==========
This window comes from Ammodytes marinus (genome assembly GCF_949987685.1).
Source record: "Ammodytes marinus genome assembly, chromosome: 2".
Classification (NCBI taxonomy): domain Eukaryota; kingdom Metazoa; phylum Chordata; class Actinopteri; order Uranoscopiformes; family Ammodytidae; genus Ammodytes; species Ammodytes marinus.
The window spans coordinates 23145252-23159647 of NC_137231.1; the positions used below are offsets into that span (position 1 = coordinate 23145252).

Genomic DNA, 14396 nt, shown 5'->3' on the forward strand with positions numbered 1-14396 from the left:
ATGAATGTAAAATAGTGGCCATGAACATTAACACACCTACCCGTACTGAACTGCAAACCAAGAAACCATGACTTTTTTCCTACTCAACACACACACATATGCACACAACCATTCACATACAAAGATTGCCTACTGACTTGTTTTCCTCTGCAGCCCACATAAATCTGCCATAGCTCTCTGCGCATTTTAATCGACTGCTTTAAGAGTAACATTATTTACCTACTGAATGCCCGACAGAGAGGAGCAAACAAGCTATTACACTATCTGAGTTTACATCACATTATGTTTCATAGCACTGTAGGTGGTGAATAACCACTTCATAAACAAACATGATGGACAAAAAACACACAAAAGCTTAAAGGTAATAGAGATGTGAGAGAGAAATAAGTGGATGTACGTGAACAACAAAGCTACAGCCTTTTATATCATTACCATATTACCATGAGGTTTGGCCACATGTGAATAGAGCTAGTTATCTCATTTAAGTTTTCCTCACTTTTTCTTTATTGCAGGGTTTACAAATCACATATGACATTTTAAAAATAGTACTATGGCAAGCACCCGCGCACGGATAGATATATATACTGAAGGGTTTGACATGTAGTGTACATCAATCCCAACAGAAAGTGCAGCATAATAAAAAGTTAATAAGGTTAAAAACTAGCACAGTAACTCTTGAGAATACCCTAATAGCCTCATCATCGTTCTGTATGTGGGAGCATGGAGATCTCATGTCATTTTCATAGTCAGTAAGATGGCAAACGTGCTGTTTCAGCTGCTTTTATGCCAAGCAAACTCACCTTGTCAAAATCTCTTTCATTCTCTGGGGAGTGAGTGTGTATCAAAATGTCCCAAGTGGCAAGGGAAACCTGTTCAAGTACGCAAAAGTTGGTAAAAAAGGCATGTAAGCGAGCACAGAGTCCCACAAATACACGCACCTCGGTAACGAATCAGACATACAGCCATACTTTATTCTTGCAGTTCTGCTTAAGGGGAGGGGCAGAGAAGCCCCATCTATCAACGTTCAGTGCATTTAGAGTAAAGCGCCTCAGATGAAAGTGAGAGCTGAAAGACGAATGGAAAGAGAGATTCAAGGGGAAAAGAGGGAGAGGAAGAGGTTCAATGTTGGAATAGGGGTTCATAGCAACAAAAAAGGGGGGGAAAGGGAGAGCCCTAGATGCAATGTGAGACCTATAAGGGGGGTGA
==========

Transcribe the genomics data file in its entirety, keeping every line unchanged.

This window comes from Ammodytes marinus (genome assembly GCF_949987685.1).
Source record: "Ammodytes marinus genome assembly, chromosome: 2".
Classification (NCBI taxonomy): domain Eukaryota; kingdom Metazoa; phylum Chordata; class Actinopteri; order Uranoscopiformes; family Ammodytidae; genus Ammodytes; species Ammodytes marinus.
The window spans coordinates 23145252-23159647 of NC_137231.1; the positions used below are offsets into that span (position 1 = coordinate 23145252).

Genomic DNA, 14396 nt, shown 5'->3' on the forward strand with positions numbered 1-14396 from the left:
ATGAATGTAAAATAGTGGCCATGAACATTAACACACCTACCCGTACTGAACTGCAAACCAAGAAACCATGACTTTTTTCCTACTCAACACACACACATATGCACACAACCATTCACATACAAAGATTGCCTACTGACTTGTTTTCCTCTGCAGCCCACATAAATCTGCCATAGCTCTCTGCGCATTTTAATCGACTGCTTTAAGAGTAACATTATTTACCTACTGAATGCCCGACAGAGAGGAGCAAACAAGCTATTACACTATCTGAGTTTACATCACATTATGTTTCATAGCACTGTAGGTGGTGAATAACCACTTCATAAACAAACATGATGGACAAAAAACACACAAAAGCTTAAAGGTAATAGAGATGTGAGAGAGAAATAAGTGGATGTACGTGAACAACAAAGCTACAGCCTTTTATATCATTACCATATTACCATGAGGTTTGGCCACATGTGAATAGAGCTAGTTATCTCATTTAAGTTTTCCTCACTTTTTCTTTATTGCAGGGTTTACAAATCACATATGACATTTTAAAAATAGTACTATGGCAAGCACCCGCGCACGGATAGATATATATACTGAAGGGTTTGACATGTAGTGTACATCAATCCCAACAGAAAGTGCAGCATAATAAAAAGTTAATAAGGTTAAAAACTAGCACAGTAACTCTTGAGAATACCCTAATAGCCTCATCATCGTTCTGTATGTGGGAGCATGGAGATCTCATGTCATTTTCATAGTCAGTAAGATGGCAAACGTGCTGTTTCAGCTGCTTTTATGCCAAGCAAACTCACCTTGTCAAAATCTCTTTCATTCTCTGGGGAGTGAGTGTGTATCAAAATGTCCCAAGTGGCAAGGGAAACCTGTTCAAGTACGCAAAAGTTGGTAAAAAAGGCATGTAAGCGAGCACAGAGTCCCACAAATACACGCACCTCGGTAACGAATCAGACATACAGCCATACTTTATTCTTGCAGTTCTGCTTAAGGGGAGGGGCAGAGAAGCCCCATCTATCAACGTTCAGTGCATTTAGAGTAAAGCGCCTCAGATGAAAGTGAGAGCTGAAAGACGAATGGAAAGAGAGATTCAAGGGGAAAAGAGGGAGAGGAAGAGGTTCAATGTTGGAATAGGGGTTCATAGCAACAAAAAAGGGGGGGAAAGGGAGAGCCCTAGATGCAATGTGAGACCTATAAGGGGGGTGA